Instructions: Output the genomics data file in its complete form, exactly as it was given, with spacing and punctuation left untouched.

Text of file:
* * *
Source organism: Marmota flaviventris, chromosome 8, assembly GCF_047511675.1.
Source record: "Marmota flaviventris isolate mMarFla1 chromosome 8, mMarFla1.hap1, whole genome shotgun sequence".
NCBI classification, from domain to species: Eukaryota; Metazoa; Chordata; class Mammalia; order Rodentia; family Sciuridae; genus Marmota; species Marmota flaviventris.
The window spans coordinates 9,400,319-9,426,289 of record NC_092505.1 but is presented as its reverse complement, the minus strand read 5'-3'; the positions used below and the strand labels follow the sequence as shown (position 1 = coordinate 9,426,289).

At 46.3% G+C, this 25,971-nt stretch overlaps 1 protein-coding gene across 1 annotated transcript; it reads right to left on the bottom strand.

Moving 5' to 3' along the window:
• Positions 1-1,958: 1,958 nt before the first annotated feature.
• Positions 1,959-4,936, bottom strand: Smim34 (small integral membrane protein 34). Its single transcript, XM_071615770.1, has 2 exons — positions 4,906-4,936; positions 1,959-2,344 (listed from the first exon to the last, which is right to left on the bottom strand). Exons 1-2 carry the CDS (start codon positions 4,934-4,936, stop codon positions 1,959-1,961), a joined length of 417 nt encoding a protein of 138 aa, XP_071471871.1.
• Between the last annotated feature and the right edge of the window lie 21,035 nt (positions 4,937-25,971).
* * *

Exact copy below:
Source organism: Marmota flaviventris, chromosome 8, assembly GCF_047511675.1.
Source record: "Marmota flaviventris isolate mMarFla1 chromosome 8, mMarFla1.hap1, whole genome shotgun sequence".
NCBI classification, from domain to species: Eukaryota; Metazoa; Chordata; class Mammalia; order Rodentia; family Sciuridae; genus Marmota; species Marmota flaviventris.
The window spans coordinates 9,400,319-9,426,289 of record NC_092505.1 but is presented as its reverse complement, the minus strand read 5'-3'; the positions used below and the strand labels follow the sequence as shown (position 1 = coordinate 9,426,289).

At 46.3% G+C, this 25,971-nt stretch overlaps 1 protein-coding gene across 1 annotated transcript; it reads right to left on the bottom strand.

Moving 5' to 3' along the window:
• Positions 1-1,958: 1,958 nt before the first annotated feature.
• Positions 1,959-4,936, bottom strand: Smim34 (small integral membrane protein 34). Its single transcript, XM_071615770.1, has 2 exons — positions 4,906-4,936; positions 1,959-2,344 (listed from the first exon to the last, which is right to left on the bottom strand). Exons 1-2 carry the CDS (start codon positions 4,934-4,936, stop codon positions 1,959-1,961), a joined length of 417 nt encoding a protein of 138 aa, XP_071471871.1.
• Between the last annotated feature and the right edge of the window lie 21,035 nt (positions 4,937-25,971).